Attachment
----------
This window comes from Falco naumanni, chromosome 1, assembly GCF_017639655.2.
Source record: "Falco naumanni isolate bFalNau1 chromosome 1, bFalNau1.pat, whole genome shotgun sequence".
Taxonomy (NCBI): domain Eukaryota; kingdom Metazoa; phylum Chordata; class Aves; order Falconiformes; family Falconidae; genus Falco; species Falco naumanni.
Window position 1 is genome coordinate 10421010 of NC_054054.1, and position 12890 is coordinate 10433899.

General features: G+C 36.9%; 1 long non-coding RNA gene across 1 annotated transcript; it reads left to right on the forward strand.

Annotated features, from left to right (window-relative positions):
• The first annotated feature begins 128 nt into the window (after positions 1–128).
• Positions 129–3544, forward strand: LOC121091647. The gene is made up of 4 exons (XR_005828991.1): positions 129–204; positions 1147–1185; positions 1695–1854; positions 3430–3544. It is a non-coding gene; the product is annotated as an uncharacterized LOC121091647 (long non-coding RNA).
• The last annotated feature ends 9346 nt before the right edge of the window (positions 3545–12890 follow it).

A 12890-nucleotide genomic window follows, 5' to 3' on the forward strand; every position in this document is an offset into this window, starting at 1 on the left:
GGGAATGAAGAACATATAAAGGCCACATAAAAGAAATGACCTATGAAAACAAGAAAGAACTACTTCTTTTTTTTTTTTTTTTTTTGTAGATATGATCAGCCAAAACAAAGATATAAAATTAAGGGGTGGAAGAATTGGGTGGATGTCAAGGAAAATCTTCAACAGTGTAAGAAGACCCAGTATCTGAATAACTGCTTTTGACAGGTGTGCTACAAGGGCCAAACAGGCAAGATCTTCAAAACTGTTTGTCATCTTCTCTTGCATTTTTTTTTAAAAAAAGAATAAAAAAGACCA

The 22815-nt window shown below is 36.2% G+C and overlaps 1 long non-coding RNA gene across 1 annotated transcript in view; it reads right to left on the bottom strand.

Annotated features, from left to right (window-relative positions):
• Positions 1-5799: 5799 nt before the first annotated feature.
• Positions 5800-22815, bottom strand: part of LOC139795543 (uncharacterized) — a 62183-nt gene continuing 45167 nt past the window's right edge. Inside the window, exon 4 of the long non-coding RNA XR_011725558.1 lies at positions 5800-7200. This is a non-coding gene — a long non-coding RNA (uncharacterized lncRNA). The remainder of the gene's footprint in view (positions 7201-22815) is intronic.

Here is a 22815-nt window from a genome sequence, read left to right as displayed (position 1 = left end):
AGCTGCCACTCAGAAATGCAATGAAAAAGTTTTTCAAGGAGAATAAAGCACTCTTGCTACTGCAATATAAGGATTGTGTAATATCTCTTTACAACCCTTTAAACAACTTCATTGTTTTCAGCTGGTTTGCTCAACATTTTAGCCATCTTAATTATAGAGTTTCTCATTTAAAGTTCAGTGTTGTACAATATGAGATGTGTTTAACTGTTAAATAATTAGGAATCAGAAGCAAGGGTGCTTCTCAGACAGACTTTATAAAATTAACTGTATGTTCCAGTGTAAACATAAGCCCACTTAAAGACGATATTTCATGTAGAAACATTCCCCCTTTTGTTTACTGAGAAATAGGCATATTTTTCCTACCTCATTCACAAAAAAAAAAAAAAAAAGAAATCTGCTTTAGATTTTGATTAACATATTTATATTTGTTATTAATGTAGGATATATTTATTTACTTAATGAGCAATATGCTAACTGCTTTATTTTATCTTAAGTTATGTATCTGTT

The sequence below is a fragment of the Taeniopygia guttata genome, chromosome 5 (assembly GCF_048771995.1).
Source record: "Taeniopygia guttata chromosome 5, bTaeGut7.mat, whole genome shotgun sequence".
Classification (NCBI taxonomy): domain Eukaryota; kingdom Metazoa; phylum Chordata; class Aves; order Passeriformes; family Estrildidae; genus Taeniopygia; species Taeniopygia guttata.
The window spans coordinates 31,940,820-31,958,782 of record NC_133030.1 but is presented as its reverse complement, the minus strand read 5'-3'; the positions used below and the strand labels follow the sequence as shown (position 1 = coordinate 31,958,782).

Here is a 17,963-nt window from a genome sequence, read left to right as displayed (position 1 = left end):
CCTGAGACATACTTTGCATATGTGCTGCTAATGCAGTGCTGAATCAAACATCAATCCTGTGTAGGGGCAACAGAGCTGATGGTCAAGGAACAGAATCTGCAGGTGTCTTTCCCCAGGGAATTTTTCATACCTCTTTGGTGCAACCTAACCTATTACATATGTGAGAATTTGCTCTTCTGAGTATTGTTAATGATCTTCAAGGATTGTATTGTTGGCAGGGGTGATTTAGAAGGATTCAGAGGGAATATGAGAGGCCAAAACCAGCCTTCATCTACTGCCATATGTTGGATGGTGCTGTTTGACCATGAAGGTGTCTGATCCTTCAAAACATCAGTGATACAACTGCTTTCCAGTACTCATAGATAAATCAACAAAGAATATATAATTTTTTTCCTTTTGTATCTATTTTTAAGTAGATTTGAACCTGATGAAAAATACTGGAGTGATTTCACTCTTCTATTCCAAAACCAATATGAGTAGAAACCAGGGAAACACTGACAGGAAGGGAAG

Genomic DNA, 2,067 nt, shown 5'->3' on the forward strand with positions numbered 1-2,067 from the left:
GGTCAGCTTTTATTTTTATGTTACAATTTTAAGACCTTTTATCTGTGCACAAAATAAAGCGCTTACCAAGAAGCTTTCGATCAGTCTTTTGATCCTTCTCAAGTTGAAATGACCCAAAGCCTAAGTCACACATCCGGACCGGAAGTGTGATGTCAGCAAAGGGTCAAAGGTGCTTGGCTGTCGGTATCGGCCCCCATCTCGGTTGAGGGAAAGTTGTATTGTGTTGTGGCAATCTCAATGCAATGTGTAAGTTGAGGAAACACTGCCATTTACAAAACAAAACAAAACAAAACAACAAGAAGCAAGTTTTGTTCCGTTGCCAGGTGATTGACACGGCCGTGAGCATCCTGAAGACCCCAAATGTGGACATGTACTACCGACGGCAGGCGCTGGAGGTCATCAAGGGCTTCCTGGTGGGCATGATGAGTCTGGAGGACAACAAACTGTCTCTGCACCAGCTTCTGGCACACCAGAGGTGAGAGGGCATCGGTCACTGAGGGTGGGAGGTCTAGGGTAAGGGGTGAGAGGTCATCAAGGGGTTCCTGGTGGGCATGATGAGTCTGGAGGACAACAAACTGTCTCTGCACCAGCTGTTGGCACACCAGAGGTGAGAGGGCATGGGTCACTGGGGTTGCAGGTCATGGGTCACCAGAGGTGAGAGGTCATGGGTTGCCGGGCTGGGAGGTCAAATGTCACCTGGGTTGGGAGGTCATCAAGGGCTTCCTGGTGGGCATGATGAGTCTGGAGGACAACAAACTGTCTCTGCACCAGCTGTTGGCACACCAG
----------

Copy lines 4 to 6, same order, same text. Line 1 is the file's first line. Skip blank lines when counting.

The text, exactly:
Window position 1 is genome coordinate 10421010 of NC_054054.1, and position 12890 is coordinate 10433899.

General features: G+C 36.9%; 1 long non-coding RNA gene across 1 annotated transcript; it reads left to right on the forward strand.

Annotated features, from left to right (window-relative positions):